Collection of Linux related news hopefully!

According to the 2014 Linux Jobs Report, SysAdmins are the highest in demand position among Linux professionals. Fifty-eight percent of hiring managers said this year they are most aggressively seeking Linux SysAdmins followed by Linux application developers at 45 percent.

There is no doubt that as Linux has grown to support the world’s most advanced technology infrastructure that we need more SysAdmins to support it. Also, the role of the SysAdmin is gaining in significance in every organization. Today SysAdmins contribute to important strategic discussions about their companies’ futures, and their work is very often a critical component in enabling organizational growth. SysAdmins are our IT heroes.

That's why this year The Linux Foundation is honoring some of its very own SysAdmins in celebration of SysAdmin Day 2014 by profiling them here in Linux.com. So far in this series we've introduced Ryan Day and Andy Grimberg.

We also want to honor your SysAdmins. We want to hear about the amazing things they're doing to support the infrastructure and projects your companies are working on. Or, tell us about  the time(s) they stepped in and solved a problem so big you thought you were pretty much toast.

Just email the Linux.com editors at editors@linux.com about why your SysAdmin should be recognized. Submissions are due by SysAdmin Day, July 25. Two individuals will be chosen by the Linux.com editors to be profiled in the weeks following SysAdmin Day and both the submitters and the SysAdmins who are chosen will receive free tickets to LinuxCon and CloudOpen North America taking place in Chicago August 20-22, 2014.

Don’t let your hero go unrecognized!

 

When you want something a little simpler and more lightweight than Zoneminder for operating surveillance cameras, try Motion.

It's not everyone's cup of joe, but Microsoft Office and its family of finicky file formats are a mainstay of many working and educational environments — for better or worse.

The post Need Microsoft Office on Ubuntu? Install the Official Web Apps first appeared on OMG! Ubuntu!.

Take one Nyan Cat, add Firefox and hope your Linux distro has been patched

Security Mouse security researcher Don A Bailey has showcased an exploit of the Lempel-Ziv-Oberhumer (LZ0) compression algorithm running in the Mplayer2 media player and says it could leave some Linuxes vulnerable to attack.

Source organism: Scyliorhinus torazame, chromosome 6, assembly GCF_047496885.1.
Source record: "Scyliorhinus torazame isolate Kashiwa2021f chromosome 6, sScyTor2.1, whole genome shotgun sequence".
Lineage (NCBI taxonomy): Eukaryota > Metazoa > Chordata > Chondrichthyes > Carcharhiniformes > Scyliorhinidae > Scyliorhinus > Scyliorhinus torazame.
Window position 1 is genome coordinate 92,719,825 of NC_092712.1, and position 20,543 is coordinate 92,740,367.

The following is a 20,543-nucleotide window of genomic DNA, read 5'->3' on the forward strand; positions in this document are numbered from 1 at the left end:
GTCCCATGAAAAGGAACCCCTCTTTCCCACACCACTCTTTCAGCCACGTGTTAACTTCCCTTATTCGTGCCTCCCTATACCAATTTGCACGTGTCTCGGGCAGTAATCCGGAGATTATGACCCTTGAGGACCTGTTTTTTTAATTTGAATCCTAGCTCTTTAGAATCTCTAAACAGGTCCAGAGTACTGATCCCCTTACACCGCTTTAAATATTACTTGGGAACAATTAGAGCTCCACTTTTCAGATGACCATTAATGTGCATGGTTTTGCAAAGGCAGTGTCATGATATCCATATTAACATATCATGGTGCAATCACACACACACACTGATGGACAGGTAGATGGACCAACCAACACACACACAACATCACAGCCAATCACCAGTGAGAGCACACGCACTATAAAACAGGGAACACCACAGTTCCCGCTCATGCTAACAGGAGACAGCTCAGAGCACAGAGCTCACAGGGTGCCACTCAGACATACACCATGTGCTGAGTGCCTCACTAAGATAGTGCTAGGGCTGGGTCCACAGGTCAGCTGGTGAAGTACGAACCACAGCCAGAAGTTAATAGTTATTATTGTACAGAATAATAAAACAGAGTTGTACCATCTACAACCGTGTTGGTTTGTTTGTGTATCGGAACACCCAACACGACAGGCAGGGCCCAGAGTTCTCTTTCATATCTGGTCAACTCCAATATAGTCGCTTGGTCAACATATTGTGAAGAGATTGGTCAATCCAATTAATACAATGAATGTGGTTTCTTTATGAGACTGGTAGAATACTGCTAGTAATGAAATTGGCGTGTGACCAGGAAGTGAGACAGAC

Tech companies team up to build Kubernetes container manager

Tech companies large and small are teaming up to develop open-source software Kubernetes, the success of which will reduce the relevance of VMware's virtualization tech in the cloud.

Android is well on its way to being the most popular end-user operating system of all.

The Automotive Grade Linux (AGL) project released the first version of its open source AGL stack for in-vehicle infotainment (IVI) last month. Expect an AGL-based IVI from a major carmaker this year, says the Linux Foundation's general manager of automotive, Dan Cauchy.

When Linus Torvalds first announced his new operating system project ("just a hobby, won't be big and professional like gnu"), he aimed the announcement at users of Minix for a good reason: Minix (you can download the latest from the Minix home page) was the kind of OS that tinkerers could afford to look at, and it was intended as an educational tool. Minix's creator, Professor Andrew Stuart "Andy" Tanenbaum, described his academic-oriented microkernel OS as a hobby, too, in the now-famous online discussion with Linus and others. New submitter Thijssss (655388) writes with word that Tanenbaum, whose educational endeavors led indirectly to the birth of Linux, is finally retiring. "He has been at the Vrije Universiteit for 43 years, but everything must eventually end."

Read more of this story at Slashdot.








Redmond introduces Azure to freshly acquired arrays

Microsoft says data center admins will have to wait a mere three more weeks until they can buy hardware built for – and intimately linked with – its Azure public cloud.

Raimund Vogl, director of IT at Münster University explains why the public universities in the German state of Northrhine-Westfalia need their own private cloud and why only open source would do.